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Roof-nesting Least Terns Travel to Forage in Brackish/Marine Waters
Elizabeth A. Forys, Arya Poppema-Bannon, Kristina Krajcik, and William A. Szelistowski

Southeastern Naturalist, Volume 12, Issue 1 (2013): 238–242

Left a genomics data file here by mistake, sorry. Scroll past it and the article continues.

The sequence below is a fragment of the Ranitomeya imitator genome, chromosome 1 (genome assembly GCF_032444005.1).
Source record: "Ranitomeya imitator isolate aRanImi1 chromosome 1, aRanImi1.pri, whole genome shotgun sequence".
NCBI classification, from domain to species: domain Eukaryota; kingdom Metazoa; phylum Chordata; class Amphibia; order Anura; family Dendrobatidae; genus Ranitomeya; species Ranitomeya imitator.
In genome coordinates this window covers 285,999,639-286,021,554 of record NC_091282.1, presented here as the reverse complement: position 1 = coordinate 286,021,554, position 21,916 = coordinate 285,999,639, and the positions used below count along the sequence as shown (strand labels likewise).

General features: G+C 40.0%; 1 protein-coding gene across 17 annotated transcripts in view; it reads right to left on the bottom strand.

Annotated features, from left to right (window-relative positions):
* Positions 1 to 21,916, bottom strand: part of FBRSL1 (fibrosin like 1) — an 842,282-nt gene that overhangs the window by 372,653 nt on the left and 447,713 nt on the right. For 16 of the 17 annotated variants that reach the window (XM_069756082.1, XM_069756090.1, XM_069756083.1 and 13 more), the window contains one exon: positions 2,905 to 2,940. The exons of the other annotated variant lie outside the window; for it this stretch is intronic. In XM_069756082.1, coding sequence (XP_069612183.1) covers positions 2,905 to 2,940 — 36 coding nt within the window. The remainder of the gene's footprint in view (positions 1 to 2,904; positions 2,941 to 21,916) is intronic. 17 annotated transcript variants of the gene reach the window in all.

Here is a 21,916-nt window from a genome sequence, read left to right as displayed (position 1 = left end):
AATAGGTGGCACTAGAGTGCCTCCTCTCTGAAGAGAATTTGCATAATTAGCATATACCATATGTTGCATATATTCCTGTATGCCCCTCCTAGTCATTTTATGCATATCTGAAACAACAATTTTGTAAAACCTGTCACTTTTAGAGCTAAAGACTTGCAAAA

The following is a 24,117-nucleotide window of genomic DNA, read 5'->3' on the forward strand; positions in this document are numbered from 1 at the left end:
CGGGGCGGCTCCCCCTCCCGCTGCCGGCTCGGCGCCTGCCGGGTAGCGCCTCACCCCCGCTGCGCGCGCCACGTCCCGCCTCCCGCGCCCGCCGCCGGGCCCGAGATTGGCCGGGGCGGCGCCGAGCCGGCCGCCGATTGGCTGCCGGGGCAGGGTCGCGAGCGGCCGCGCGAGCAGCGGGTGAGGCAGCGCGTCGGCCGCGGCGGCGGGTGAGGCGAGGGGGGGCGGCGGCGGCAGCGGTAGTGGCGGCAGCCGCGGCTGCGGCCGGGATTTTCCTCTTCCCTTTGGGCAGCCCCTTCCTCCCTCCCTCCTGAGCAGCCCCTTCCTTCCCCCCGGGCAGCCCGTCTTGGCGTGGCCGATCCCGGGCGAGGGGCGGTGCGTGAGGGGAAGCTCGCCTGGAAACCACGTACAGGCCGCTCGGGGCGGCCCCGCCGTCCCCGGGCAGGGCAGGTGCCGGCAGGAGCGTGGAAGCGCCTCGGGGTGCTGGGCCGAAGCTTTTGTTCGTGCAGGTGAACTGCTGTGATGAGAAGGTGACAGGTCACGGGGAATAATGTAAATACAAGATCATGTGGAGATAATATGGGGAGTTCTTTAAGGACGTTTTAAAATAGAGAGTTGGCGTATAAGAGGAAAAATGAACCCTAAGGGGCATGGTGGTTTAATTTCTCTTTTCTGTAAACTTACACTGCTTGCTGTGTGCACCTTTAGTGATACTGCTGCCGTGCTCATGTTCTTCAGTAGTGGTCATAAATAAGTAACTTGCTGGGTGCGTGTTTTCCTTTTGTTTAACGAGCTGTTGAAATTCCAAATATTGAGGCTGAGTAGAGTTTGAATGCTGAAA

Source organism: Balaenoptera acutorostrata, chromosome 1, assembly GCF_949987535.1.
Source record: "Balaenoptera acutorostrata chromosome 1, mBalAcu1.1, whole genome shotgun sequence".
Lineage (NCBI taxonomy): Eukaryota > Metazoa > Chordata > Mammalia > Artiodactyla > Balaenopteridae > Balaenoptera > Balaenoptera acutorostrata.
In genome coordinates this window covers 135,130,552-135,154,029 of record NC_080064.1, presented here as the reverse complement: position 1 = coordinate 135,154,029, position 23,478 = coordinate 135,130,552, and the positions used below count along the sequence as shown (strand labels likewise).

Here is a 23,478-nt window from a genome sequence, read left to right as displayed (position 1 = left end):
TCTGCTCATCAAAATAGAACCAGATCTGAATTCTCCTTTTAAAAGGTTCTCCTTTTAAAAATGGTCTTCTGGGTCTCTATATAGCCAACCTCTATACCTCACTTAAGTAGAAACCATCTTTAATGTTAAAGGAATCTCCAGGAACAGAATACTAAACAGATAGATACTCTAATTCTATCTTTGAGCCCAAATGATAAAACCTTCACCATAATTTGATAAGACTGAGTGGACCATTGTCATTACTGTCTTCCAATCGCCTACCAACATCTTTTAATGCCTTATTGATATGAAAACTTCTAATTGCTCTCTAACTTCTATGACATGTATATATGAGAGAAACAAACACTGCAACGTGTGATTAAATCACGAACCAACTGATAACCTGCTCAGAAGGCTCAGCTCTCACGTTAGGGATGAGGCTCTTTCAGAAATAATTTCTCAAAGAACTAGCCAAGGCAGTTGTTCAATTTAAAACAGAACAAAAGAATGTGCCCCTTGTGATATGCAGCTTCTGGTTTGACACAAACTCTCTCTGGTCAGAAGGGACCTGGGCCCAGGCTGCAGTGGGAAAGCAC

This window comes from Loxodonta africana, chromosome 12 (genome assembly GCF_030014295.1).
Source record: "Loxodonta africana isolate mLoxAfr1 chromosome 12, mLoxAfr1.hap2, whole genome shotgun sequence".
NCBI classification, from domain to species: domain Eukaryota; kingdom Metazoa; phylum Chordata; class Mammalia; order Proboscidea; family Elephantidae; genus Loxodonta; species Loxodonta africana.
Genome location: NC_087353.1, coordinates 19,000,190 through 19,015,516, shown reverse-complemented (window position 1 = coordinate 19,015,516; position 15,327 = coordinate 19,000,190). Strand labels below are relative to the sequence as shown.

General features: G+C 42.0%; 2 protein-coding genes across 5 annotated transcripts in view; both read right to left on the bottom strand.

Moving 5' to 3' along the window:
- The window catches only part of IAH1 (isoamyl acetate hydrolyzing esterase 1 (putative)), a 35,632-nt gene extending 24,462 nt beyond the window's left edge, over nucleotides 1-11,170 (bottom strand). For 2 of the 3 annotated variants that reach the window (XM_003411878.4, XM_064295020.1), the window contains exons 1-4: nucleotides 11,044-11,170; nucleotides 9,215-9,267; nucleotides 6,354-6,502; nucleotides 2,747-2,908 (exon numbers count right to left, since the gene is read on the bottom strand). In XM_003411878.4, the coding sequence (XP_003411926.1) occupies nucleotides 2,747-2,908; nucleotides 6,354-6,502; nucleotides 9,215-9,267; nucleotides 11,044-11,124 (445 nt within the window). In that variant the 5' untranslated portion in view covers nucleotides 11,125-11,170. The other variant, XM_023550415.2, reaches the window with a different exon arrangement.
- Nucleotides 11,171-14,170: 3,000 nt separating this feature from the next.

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238 Southeastern Naturalist Vol. 12, No. 1 238 Roof-nesting Least Terns Travel to Forage in Brackish/ Marine Waters Elizabeth A. Forys1,*, Arya Poppema-Bannon2, Kristina Krajcik1, and William A. Szelistowski2 Abstract - Sternula antillarum (Least Tern) are small, migratory seabirds that are listed as threatened or endangered in every state in which they occur. While their natural nesting habitat is open beach, Least Terns have adapted to nest on flat tar and gravel roofs, sometimes many kilometers inland. We used the “fish drop” technique to collect fish that birds dropped around a roof colony in Pinellas County, FL to assess use of fresh and saltwater fish species as prey. We collected 37 fish from 12 different species. The most common (n = 11) was Dorosoma petenense (Threadfin Shad), a species found primarily in marine/brackish waters, but often stocked in man-made freshwater ponds to supplement piscivorous fish prey. Eighteen of the remaining 26 fish, encompassing 7 of the remaining 11 species, are marine/brackish species, 5 individuals are freshwater species, and 3 are freshwater/brackish species. Roof-nesting Least Terns appeared to forage in stormwater ponds and a lake found near the colony, but they also traveled a minimum of 4.8 km to forage in marine/brackish waters. Roof nesters may face greater challenges than beach nesters, because they are potentially exposed to more pollutants in stormwater ponds and expend more energy and time to travel farther to forage at saltwater sites. Introduction Sternula antillarum Lesson (Least Tern) is a small, colonial-nesting seabird which breeds along portions of both the eastern and western coasts of North America and throughout major rivers in the interior United States (Thompson et al. 1997). Because of past over-hunting, habitat loss, and disturbance on beaches, Least Terns are listed as threatened or endangered in every state in which they occur (Thompson et al. 1997). One adaptation the birds have developed is to nest on tar and gravel roofs (Forys and Borboen-Abrams 2006). In surveys conducted from 1998–2000 throughout Florida, 83.5% of the total breeding population nested on roofs (Gore et al. 2007). As of 2011, there were 15 active roof-nesting colonies of Least Terns in Pinellas County, FL (Florida Fish and Wildlife Conservation Commission 2011). Least Terns are surface plungers that search for small fish from above the water surface (Eriksson 1985). After capture, they either consume the fish while flying or carry it to the nest to feed their mate and chicks (Atwood and Kelly 1984). Least Terns consume a wide variety of small fish, and it appears that fish size (2.5–9.0 cm) is more important to prey choice than type of species (Thompson et al. 1997). Beach-nesting Least Terns generally feed <2 km from colonies 1Environmental Studies Discipline, Eckerd College, 4200 54th Avenue South, St. Petersburg, FL 33711. 2Marine Science Discipline, Eckerd College, 4200 54th Avenue South, St. Petersburg, FL 33711. *Corresponding author - forysea@eckerd.edu. 2013 SOUTHEASTERN NATURALIST 12(1):238–242 2013 E.A. Forys, A. Poppema-Bannon, K. Krajcik, and W.A. Szelistowski 239 until chicks have fledged (Atwood and Minsky 1983). While nearly all Florida roof colonies are located in coastal counties, some roofs are >10 km from saltwater (Gore et al. 2007), indicating that roof nesters either travel farther than beach nesters or forage in other bodies of water. The purpose of our study was to determine foraging location by identifying species of fish that roof-nesting Least Terns brought back to the colony. Study Area and Methods This study was conducted at a large Least Tern colony (≈200 nesting pairs) located on the tar and gravel roofs of two adjacent warehouses in an industrial park in Pinellas County, FL, approximately 8 km from the Gulf of Mexico (Fig. 1). To determine which fish were brought to the colony, we used the “fish drop” technique (Atwood and Kelly 1984). Fish brought to feed a mate or chick are occasionally dropped by accident or because they are unsuitable for consumption Figure 1. Location of the roof-colony warehouses (W) in relation to bodies of water suitable for Least Tern foraging in Pinellas County, FL. Lake Seminole and the stormwater ponds (shaded in dark grey) are freshwater. Boca Ciega Bay ranges from brackish (<5 ppt) in its upper reaches near Lake Seminole to nearly marine (>31 ppt) in the lower portions of the Bay adjacent to the Gulf of Mexico. 240 Southeastern Naturalist Vol. 12, No. 1 because of size or presence of spines. Dropped fish were collected from the pavement surrounding the warehouses daily from 2–23 June 2010 and 1–18 June 2011 while the colony was feeding primarily unfledged chicks. The age of the chicks varied throughout the sample period. Dropped fish were fixed in 10% formalin solution and stored in 60% ethanol. Potential sources of these fish included five freshwater retention ponds (located 0.4–1.0 km from the colony), a 289-ha freshwater lake (Lake Seminole, located 0.8 km from the colony), and a nearby estuarine bay (Boca Ciega Bay, located 4.8 km from the colony). We looked for Least Terns foraging at these locations twice per week from 2–23 June 2010. Observations were made a few meters from the shore to avoid disturbance using binoculars (Swift 10 x 42), lasted 30 minutes, and were made between peak foraging hours of 0700–0900. Results and Discussion Least Terns were observed foraging at least once at all sites surveyed, although it is possible that some birds observed were from other roof or ground colonies. We collected a total of 37 fish from 12 species (Table 1). The most common (n =11) was Dorosoma petenense (Threadfin Shad), a species found primarily in marine/brackish waters but often stocked in man-made freshwater ponds to supplement piscivorous fish prey (DeVries et al. 1991). Eighteen of the remaining 26 fish, encompassing 7 of the remaining 11 species recorded, are primarily marine/brackish species, 5 individuals are freshwater species, and 3 individuals are common in both brackish and freshwater. This study is the first published record of 5 of these species being used by Least Terns (Table 1; Thompson et al. 1997, Zuria and Mellink 2005). Fish size ranged from 30–95 mm, which is generally within the size range of fish ingested by Least Terns (Table 1). Table 1. Fish dropped by Least Terns at a warehouse roof colony in Largo, FL. Fish sizes are expressed in standard length (SL). # = number collected. Size range given in mm SL. Size Scientific name Common name # range Primary habitat Dorosoma petenense (Günther) Threadfin Shad 11 35–65 Marine/brackish/freshwater Hyporhamphus unifasciatus Halfbeak* 7 74–95 Marine/brackish T.N. Gill Mugil cephalus L. Striped Mullet 3 47–60 Marine/brackish Anchoa mitchilli (L.) Bay Anchovy 3 50–54 Marine/brackish Lepomis macrochirus Rafinesque Bluegill 3 42–52 Freshwater Brevoortia sp. Menhaden 2 49–51 Marine/brackish Poecilia latipinna (Lesueur) Sailfin Molly* 2 50–52 Freshwater/brackish Micropterus salmoides (Lacépède) Largemouth Bass 2 43–64 Freshwater Lagodon rhomboides L. Pinfish* 1 42 Marine/brackish Sardinella aurita Valenciennes Spanish Sardine* 1 62 Marine/brackish Leiostomus xanthurus Lacépède Spot* 1 50 Marine/brackish Gambusia holbrooki Girard Eastern Mosquitofish 1 30 Freshwater/brackish *Indicates species not previously recorded as being used by Lea st Terns. 2013 E.A. Forys, A. Poppema-Bannon, K. Krajcik, and W.A. Szelistowski 241 Research in 2008 and 2009 at Lake Seminole found all these freshwater and freshwater/brackish species to be present, but did not find any of the marine/ brackish species (Champeau et al. 2009, Pouder et al. 2010). These saltwater species are dependent on marine waters at some point in their life cycles and therefore would not have been captured in isolated freshwater bodies such as Lake Seminole or the stormwater ponds. The closest location where Least Terns could have obtained these fish is Boca Ciega Bay, found 4.8 km from the nesting sites. Marine/brackish species were brought to the colony on at least 12 separate days and during both nesting seasons, suggesting that foraging in marine/brackish areas was a common practice for roof nesters. Compared to Least Terns examined in other studies, roof nesters traveled farther to obtain food between chick hatching and fledging and likely spent more time away from their mates and young. Atwood and Minsky (1983) observed California Least Terns feeding within a 2-km radius from the beach colony until chicks had fledged. Interior Least Terns foraged up to 12 km away from their colony during the egg-laying period and when the chicks were fledging, but stayed close to the colony while brooding and feeding young chicks (Schweitzer and Leslie 1996). Interior Least Terns nesting on spoil piles—an artificial habitat— foraged 1.5 km or more, but still remained closer than the distance birds traveled in our study (Wilson et al. 1993). Further research should investigate if the additional energy and time needed to forage farther away decreases nest productivity and/or increases mortality of adult Least Terns and should include multiple roof colonies. It appears there are advantages to foraging in Bay and Gulf waters rather than in much closer freshwater ponds and Lake Seminole. Least Terns elsewhere have shifted their foraging locations in response to prey abundance (Zuria and Mellink 2005). Additionally, if turbidity is lower in marine waters or if fish swim closer to the surface, these conditions would favor foraging by Least Terns because of their surface-plunging feeding technique (Eriksson 1985). Least Terns foraging in freshwater ponds and lakes could be ingesting fish with elevated levels of heavy metals and pesticide byproducts (Allen et al. 1998). Future research should also examine the potential impact of contaminants on roof-nesting Least Terns. Acknowledgments Many volunteers of St. Petersburg and Clearwater Audubon helped with this project, including R. Hanley, J. Hood, B. and S. Jenks, M. Korosy, and W. Meehan. M. Flock of the Pinellas County Department of Engineering and Environmental Services and B. Pouder of the Florida Fish and Wildlife Conservation Commission provided access to data on Lake Seminole fishes. This research was funded in part by grants from the Natural Science Summer Research Program of Eckerd College. Literature Cited Allen, G.T., S.H. Blackford, and D. Welsh. 1998. Mercury, selenium, and organochlorides and reproduction of Interior Least Terns in the Northern Great Plains, 1992– 1994. Colonial Waterbirds 21:356–366. 242 Southeastern Naturalist Vol. 12, No. 1 Atwood, J.L., and P.R. Kelly. 1984. Fish dropped on breeding colonies as indicators of Least Tern food habits. Wilson Bulletin 96:34–47. Atwood, J.L., and D.E. Minsky. 1983. Least Tern foraging ecology at three major California breeding colonies. Western Birds 14:57–72. Champeau, T.R., W.F. Pouder, J.S. Willitzer, M.E. Call, and P.W. Thomas. 2009. Southwest Regional Fisheries Management Project: Annual report. Florida Fish and Wildlife Conservation Commission, Tallahassee, FL. DeVries, R., R.A. Stein, J.G. Miner, and G.G. Mittelbach. 1991. Stocking Threadfin Shad: Consequences for young-of-year fishes. Transactions of the American Fisheries Society 120:368–381. Eriksson, M.O.G. 1985. Prey detectability for fish-eating birds in relation to fish density and water transparency. Ornis Scandinavica 16:1–7. Florida Fish and Wildlife Conservation Commission. 2011. Florida shorebird database. Available online at https://public.myfwc.com/crossdoi/shorebirds/. Accessed 6 June 2012. Forys, E.A., and M. Borboen-Abrams. 2006. Roof-top selection by Least Terns in Pinellas County, Florida. Waterbirds 29:501–506. Gore, J.A., J.A. Hovis, G.L. Sprandel, and N.J. Douglass. 2007. Distribution and abundance of feeding seabirds along the coast of Florida, 1998–2000. Final Performance Report, Florida Fish and Wildlife Conservation Commission, Tallahassee, FL. Pouder, W.F., N.A. Trippel, and J.R. Dotson. 2010. Comparison of mortality and diet composition of pellet-reared advanced-fingerling and early-cohort age-0 wild Largemouth Bass through 90 days poststocking at Lake Seminole, Florida. North American Journal of Fisheries Management 30:1270–1279. Schweitzer, S.H., and D.M. Leslie, Jr. 1996. Foraging patterns of the Least Tern (Sterna antillarum) in North-Central Oklahoma. Southwestern Naturalist 3:307–314. Thompson, B.C., J.A. Jackson, J. Burger, L.A. Hill, E.M. Kirsch, and J.L. Atwood. 1997. Least Tern (Sternula antillarum). No. 290, In A. Poole (Ed.). The Birds of North America Online Cornell Lab of Ornithology, Ithaca, NY. Available online at http//:bna.birds.cornell.edu/bna/species/290. Accessed 13 February 2011. Wilson, E.C., W.A. Hubert, and S.H. Anderson. 1993. Nesting and Foraging of Least Terns on Sand Pits in Central Nebraska. Southwestern Naturalist 38:9–14. Zuria, I., and E. Mellink 2005. Fish abundance and the 1995 nesting season of the Least Tern at Bahía de San Jorge, Northern Gulf of California, México. Waterbirds 28:172–180.